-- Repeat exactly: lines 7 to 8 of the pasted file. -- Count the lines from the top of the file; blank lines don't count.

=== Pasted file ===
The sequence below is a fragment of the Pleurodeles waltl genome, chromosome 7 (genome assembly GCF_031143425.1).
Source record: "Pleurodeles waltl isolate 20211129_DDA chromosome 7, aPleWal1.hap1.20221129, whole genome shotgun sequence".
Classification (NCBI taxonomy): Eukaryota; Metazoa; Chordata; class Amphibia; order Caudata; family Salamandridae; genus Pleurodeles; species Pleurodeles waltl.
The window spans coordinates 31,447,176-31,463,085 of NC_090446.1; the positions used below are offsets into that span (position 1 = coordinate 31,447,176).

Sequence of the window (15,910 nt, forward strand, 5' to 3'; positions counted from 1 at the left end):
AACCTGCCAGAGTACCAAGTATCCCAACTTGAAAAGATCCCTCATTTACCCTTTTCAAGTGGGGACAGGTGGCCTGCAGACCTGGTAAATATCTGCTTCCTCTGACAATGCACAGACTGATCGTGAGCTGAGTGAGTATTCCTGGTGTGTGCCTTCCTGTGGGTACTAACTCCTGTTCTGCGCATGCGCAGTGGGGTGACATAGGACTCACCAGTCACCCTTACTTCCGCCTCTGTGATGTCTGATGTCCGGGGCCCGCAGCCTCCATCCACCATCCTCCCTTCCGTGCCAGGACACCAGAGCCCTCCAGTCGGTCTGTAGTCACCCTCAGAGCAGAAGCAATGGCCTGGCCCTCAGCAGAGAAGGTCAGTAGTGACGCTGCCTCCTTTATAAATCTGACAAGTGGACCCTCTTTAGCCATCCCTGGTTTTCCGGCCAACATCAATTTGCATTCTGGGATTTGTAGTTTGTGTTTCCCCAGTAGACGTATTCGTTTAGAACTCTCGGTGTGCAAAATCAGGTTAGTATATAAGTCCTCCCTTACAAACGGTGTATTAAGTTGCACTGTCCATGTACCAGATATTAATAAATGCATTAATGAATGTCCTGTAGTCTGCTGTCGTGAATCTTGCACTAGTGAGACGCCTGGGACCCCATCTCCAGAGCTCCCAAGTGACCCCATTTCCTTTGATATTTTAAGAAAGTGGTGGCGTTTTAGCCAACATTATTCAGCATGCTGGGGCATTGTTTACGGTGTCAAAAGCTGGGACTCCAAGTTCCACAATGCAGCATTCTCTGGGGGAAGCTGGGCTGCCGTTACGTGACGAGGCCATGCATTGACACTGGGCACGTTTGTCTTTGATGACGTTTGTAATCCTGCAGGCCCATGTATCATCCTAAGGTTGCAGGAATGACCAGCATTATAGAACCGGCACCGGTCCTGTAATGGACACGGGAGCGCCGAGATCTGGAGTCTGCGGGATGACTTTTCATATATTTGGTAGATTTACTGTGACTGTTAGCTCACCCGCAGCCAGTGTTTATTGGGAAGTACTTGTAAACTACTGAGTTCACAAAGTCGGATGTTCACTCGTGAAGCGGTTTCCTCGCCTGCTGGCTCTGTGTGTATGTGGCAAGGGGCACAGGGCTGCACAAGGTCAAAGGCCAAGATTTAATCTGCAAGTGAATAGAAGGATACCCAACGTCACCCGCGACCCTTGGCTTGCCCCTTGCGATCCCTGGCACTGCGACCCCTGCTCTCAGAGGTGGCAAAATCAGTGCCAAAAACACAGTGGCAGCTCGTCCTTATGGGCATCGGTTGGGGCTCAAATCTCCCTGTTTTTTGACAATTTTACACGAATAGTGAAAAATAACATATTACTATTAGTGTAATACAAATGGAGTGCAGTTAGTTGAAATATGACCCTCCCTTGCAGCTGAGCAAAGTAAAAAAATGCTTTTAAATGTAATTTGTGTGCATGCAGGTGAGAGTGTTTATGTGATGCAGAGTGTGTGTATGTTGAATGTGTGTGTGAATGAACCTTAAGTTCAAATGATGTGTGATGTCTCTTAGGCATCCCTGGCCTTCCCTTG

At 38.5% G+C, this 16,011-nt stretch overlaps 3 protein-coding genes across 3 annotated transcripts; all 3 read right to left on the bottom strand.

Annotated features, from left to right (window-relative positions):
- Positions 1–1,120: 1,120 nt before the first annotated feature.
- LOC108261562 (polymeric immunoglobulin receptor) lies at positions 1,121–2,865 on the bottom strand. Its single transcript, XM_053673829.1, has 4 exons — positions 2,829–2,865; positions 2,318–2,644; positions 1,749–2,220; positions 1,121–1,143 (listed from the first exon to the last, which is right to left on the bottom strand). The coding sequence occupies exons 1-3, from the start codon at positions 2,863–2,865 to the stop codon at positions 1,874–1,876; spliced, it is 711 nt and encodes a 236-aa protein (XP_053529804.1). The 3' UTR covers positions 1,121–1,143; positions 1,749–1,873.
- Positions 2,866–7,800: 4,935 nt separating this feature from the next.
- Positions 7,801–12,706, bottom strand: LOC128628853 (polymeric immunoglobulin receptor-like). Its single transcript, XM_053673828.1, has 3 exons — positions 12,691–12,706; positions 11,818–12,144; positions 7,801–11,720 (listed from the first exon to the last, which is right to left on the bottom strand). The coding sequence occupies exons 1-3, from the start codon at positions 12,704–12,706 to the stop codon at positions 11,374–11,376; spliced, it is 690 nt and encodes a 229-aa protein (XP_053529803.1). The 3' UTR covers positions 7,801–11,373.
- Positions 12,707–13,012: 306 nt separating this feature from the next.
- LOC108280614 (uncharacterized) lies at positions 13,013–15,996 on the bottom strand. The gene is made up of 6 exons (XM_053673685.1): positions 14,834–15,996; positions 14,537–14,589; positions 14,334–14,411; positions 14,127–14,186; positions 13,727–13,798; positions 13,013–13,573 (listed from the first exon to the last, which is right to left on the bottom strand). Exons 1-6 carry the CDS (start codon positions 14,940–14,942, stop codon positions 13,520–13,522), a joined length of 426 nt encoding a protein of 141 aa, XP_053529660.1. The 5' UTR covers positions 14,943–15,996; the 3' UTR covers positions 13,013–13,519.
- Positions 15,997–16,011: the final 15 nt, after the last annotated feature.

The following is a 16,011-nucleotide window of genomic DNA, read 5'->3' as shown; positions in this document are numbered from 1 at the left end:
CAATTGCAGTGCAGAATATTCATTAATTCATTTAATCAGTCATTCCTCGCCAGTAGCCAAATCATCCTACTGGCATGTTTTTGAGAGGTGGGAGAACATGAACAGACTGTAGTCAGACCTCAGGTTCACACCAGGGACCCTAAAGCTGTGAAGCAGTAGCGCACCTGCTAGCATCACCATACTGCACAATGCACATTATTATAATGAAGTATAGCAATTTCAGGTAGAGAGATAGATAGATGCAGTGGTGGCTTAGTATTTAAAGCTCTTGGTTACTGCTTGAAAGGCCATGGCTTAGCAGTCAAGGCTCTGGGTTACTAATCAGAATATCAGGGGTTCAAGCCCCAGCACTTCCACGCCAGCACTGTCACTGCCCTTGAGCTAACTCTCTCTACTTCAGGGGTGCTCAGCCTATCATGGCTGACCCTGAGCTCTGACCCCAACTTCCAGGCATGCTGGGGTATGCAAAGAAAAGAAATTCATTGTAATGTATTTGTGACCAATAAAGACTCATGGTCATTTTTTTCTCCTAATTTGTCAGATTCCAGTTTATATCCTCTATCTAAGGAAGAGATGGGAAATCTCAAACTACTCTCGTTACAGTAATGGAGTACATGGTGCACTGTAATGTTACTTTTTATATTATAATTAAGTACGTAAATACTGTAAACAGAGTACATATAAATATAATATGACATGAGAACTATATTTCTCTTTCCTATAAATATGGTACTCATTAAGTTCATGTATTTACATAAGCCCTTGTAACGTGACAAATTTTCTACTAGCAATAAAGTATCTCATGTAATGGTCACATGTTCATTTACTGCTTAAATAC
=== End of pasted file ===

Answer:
At 38.5% G+C, this 16,011-nt stretch overlaps 3 protein-coding genes across 3 annotated transcripts; all 3 read right to left on the bottom strand.

Annotated features, from left to right (window-relative positions):